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Daily News Blog

Archive for the 'Lawns/Landscapes' Category


17
Jul

France, UK Elections Indicate Turning Point for Pesticide Regulation on the Global Stage

(Beyond Pesticides, July 17, 2024) National election results in the United Kingdom (UK) and France in recent weeks have shocked the world amidst concerns of a rising tide of right-wing authoritarianism on the eve of European Parliament election results—trending toward what was initially perceived as a conservative majority earlier in June. With new leadership in some of the biggest economies and policy leaders across the Atlantic, environmental and health advocates are hopeful that this will signal a new momentum to advance the mission of transitioning to a fully organic land management and food system that replaces the status quo reliant on toxic petrochemical-based pesticides and fertilizers that exacerbate the climate crisis, biodiversity collapse, and public health fragility. Citizens of the United Kingdom overwhelmingly voted for the center-left Labour Party, which won an unprecedented margin of 291 seats, winning 412 seats out of the 650 total seats up for grabs. The Conservative Party won just 121 seats, a clear rejection of their nearly fifteen-year leadership position in UK politics. UK-based advocates welcome the news given the Labour Party platform to “ban neonicotinoid pesticides imidacloprid, clothianidin, and thiamethoxam due to their impact on bees,” according to reporting by Politico. Neonicotinoids have long […]

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26
Jun

Pesticide Free Towns Taking Hold Worldwide with Growth in Europe

Image: Globetrotter19, CC BY-SA 3.0 <https://creativecommons.org/licenses/by-sa/3.0>, via Wikimedia Commons (Beyond Pesticides, June 26, 2024) The Hungarian city of Törökbálint (featured above) is one of several dozen towns to join the European Pesticide Free Towns Network, an initiative of Pesticide Action Network (PAN) Europe, based on a recent blog post welcoming the city into its Network. With elections coming up in European Union Parliament and EU member state nations across the continent, advocates believe in the importance of proactive actions local governments and towns launch to address the cascading crises of climate change, biodiversity deterioration, and public health fragility. In the U.S., Beyond Pesticides is working with communities nationwide, providing hands-on technical assistance in the adoption of organic land management practices. “In recent years, our municipality has begun to explore the possibility of tackling an increasing number of city management problems with environmentally friendly solutions,” says Sándor Elek, mayor of Törökbálint in a public statement announcing the city’s membership. “We are phasing out chemical treatments in public areas and working on the continuous information and awareness-raising of the public. We are also working to promote the public acceptance of environmentally friendly mosquito control.” In joining the European Pesticide Free Towns Network, each […]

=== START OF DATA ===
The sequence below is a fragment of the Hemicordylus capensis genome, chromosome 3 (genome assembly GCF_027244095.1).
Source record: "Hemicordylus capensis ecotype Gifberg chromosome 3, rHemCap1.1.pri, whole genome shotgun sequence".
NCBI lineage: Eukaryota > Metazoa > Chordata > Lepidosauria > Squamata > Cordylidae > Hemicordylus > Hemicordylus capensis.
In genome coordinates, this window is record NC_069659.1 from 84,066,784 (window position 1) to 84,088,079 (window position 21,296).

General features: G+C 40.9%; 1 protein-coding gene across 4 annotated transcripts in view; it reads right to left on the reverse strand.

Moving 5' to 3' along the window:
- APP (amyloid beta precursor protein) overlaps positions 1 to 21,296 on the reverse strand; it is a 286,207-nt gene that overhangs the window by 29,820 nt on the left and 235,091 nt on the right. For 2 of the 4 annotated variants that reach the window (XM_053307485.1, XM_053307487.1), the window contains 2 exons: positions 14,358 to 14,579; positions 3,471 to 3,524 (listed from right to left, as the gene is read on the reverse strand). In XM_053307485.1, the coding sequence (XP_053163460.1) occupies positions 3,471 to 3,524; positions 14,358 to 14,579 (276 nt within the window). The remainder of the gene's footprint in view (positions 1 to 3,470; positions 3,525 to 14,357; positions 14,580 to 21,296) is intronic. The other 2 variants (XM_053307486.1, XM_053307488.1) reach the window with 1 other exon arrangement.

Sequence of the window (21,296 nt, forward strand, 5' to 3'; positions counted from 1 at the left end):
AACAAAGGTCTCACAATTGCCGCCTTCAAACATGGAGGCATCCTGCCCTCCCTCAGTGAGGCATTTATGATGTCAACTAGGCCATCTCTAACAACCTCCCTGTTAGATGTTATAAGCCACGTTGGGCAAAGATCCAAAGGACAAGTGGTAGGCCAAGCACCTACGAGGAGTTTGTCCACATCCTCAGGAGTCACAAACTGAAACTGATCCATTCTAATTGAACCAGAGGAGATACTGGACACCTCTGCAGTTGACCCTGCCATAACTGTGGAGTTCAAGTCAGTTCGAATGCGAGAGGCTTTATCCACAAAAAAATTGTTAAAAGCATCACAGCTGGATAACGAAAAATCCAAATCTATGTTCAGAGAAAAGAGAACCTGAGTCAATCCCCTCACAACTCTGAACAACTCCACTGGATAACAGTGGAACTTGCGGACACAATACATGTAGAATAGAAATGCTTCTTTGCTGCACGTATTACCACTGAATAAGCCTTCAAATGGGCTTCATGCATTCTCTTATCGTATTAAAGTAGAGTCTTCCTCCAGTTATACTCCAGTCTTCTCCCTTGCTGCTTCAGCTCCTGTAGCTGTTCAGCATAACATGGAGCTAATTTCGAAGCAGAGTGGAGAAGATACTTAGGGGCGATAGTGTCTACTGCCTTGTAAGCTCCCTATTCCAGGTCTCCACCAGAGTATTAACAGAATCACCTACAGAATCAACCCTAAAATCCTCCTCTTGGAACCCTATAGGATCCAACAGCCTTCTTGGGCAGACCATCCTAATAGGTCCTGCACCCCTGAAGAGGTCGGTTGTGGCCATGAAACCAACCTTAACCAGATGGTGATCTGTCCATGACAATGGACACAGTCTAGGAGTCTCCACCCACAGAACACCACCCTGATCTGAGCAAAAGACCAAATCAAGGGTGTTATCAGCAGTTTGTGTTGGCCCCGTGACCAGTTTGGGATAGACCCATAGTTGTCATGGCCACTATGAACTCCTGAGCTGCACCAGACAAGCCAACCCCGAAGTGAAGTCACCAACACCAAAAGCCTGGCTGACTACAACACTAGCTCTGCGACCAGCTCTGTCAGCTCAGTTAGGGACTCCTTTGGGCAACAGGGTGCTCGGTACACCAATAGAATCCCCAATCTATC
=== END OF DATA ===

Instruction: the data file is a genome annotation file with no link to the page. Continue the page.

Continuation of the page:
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04
Jun

Presence of Weed Killer Glyphosate in Human Sperm Elevates Debate on Pesticide Threats to Human Survival 

(Beyond Pesticides, June 4, 2024) A study published in the most recent edition of the journal Ecotoxicology and Environmental Safety documents for the first time the presence of the herbicide glyphosate in human sperm. The study looked at 128 French men with an average age of 36 years who tested positive for glyphosate in their blood. Seventy-three out of the 128 men were found to also have glyphosate in their seminal plasma. Not only that, the amount of glyphosate in seminal plasma was nearly four times higher than what was detected in the blood.   Methods  The study involved a population of 128 infertile French men from whom seminal and blood plasma samples were collected. The study was conducted at the “Pole SantĂ© LĂ©onard de Vinci” medical center, located centrally near Tours, France. This region is recognized for its urban characteristics as well as being a major agricultural hub, particularly for grain and wine production. The study authors note, “This area reflects the common herbicide exposure in France” and the district ranks third highest in terms of pesticide purchases. While additional qualitative data was collected, only 47 of 128 participants fully completed a questionnaire about their profession, diet (organic or […]

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19
Apr

Research Links Parkinson’s and Lewy Body Disease with Chemical Effects on Brain and Gut